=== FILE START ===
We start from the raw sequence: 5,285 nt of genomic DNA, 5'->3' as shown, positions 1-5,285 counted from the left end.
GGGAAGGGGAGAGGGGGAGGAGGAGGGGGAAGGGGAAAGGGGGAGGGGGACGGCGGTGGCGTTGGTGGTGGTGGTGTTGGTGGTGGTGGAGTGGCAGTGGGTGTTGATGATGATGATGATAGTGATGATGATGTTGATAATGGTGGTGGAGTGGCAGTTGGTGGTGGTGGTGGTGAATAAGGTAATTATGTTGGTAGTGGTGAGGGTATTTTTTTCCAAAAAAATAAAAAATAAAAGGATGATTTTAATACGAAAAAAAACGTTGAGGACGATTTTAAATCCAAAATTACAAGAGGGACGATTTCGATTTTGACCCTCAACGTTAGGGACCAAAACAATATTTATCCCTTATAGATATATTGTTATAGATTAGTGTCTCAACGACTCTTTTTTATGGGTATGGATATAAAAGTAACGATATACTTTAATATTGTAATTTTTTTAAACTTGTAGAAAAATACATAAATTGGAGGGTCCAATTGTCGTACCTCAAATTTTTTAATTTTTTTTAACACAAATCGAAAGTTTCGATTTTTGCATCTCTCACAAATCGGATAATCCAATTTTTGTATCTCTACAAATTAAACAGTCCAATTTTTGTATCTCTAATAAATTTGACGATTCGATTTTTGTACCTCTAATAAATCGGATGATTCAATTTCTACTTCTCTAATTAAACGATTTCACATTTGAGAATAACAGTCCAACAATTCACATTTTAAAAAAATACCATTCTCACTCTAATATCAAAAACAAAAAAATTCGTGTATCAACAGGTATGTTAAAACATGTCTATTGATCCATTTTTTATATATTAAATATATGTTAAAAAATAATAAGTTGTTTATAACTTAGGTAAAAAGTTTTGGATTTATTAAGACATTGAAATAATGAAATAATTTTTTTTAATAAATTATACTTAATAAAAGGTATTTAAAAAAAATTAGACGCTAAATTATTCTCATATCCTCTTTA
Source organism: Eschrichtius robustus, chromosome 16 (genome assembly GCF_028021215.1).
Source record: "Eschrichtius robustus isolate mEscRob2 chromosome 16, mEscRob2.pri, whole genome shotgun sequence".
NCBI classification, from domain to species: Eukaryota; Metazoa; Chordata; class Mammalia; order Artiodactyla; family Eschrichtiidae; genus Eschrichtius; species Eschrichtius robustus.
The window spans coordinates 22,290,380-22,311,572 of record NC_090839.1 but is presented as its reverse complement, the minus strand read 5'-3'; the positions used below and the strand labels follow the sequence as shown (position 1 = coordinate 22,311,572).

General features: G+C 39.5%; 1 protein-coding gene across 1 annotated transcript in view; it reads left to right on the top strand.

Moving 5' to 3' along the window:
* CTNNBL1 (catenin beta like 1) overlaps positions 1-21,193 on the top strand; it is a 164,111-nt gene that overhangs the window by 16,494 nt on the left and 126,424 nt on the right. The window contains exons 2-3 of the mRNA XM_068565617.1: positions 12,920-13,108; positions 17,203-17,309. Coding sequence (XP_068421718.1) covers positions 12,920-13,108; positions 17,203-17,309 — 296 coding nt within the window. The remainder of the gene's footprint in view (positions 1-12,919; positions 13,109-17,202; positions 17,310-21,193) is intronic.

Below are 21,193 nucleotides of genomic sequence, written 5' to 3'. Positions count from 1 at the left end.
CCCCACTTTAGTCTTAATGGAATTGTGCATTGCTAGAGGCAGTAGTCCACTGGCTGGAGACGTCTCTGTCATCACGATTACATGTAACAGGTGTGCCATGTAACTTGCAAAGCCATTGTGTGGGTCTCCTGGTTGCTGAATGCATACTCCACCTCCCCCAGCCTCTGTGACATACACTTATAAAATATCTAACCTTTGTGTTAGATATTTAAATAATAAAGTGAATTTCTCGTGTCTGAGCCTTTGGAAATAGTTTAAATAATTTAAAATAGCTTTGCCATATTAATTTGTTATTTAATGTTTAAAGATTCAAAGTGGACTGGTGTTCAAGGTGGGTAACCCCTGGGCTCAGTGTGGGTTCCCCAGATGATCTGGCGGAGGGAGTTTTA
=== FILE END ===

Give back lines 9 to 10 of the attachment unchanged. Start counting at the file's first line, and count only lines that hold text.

* CTNNBL1 (catenin beta like 1) overlaps positions 1-21,193 on the top strand; it is a 164,111-nt gene that overhangs the window by 16,494 nt on the left and 126,424 nt on the right. The window contains exons 2-3 of the mRNA XM_068565617.1: positions 12,920-13,108; positions 17,203-17,309. Coding sequence (XP_068421718.1) covers positions 12,920-13,108; positions 17,203-17,309 — 296 coding nt within the window. The remainder of the gene's footprint in view (positions 1-12,919; positions 13,109-17,202; positions 17,310-21,193) is intronic.

Below are 21,193 nucleotides of genomic sequence, written 5' to 3'. Positions count from 1 at the left end.